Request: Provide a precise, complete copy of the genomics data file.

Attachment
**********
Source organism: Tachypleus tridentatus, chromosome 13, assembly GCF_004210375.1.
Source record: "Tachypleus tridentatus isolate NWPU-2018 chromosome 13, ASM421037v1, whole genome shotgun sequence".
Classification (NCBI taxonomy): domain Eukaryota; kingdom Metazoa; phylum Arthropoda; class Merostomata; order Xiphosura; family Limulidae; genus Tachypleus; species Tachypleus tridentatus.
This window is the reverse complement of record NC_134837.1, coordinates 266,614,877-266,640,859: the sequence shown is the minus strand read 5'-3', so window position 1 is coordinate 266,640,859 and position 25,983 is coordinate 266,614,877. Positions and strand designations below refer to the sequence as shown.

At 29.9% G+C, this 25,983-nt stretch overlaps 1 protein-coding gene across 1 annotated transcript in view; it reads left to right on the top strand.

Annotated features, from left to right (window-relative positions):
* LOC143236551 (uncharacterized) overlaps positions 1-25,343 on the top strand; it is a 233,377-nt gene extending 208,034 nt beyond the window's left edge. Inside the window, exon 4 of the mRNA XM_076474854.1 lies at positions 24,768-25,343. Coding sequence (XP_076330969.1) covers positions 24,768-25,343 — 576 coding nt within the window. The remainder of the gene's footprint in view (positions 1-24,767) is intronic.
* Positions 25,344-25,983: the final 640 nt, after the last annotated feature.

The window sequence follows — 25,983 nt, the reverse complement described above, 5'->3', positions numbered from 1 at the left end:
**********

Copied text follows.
Source organism: Tachypleus tridentatus, chromosome 13, assembly GCF_004210375.1.
Source record: "Tachypleus tridentatus isolate NWPU-2018 chromosome 13, ASM421037v1, whole genome shotgun sequence".
Classification (NCBI taxonomy): domain Eukaryota; kingdom Metazoa; phylum Arthropoda; class Merostomata; order Xiphosura; family Limulidae; genus Tachypleus; species Tachypleus tridentatus.
This window is the reverse complement of record NC_134837.1, coordinates 266,614,877-266,640,859: the sequence shown is the minus strand read 5'-3', so window position 1 is coordinate 266,640,859 and position 25,983 is coordinate 266,614,877. Positions and strand designations below refer to the sequence as shown.

At 29.9% G+C, this 25,983-nt stretch overlaps 1 protein-coding gene across 1 annotated transcript in view; it reads left to right on the top strand.

Annotated features, from left to right (window-relative positions):
* LOC143236551 (uncharacterized) overlaps positions 1-25,343 on the top strand; it is a 233,377-nt gene extending 208,034 nt beyond the window's left edge. Inside the window, exon 4 of the mRNA XM_076474854.1 lies at positions 24,768-25,343. Coding sequence (XP_076330969.1) covers positions 24,768-25,343 — 576 coding nt within the window. The remainder of the gene's footprint in view (positions 1-24,767) is intronic.
* Positions 25,344-25,983: the final 640 nt, after the last annotated feature.

The window sequence follows — 25,983 nt, the reverse complement described above, 5'->3', positions numbered from 1 at the left end: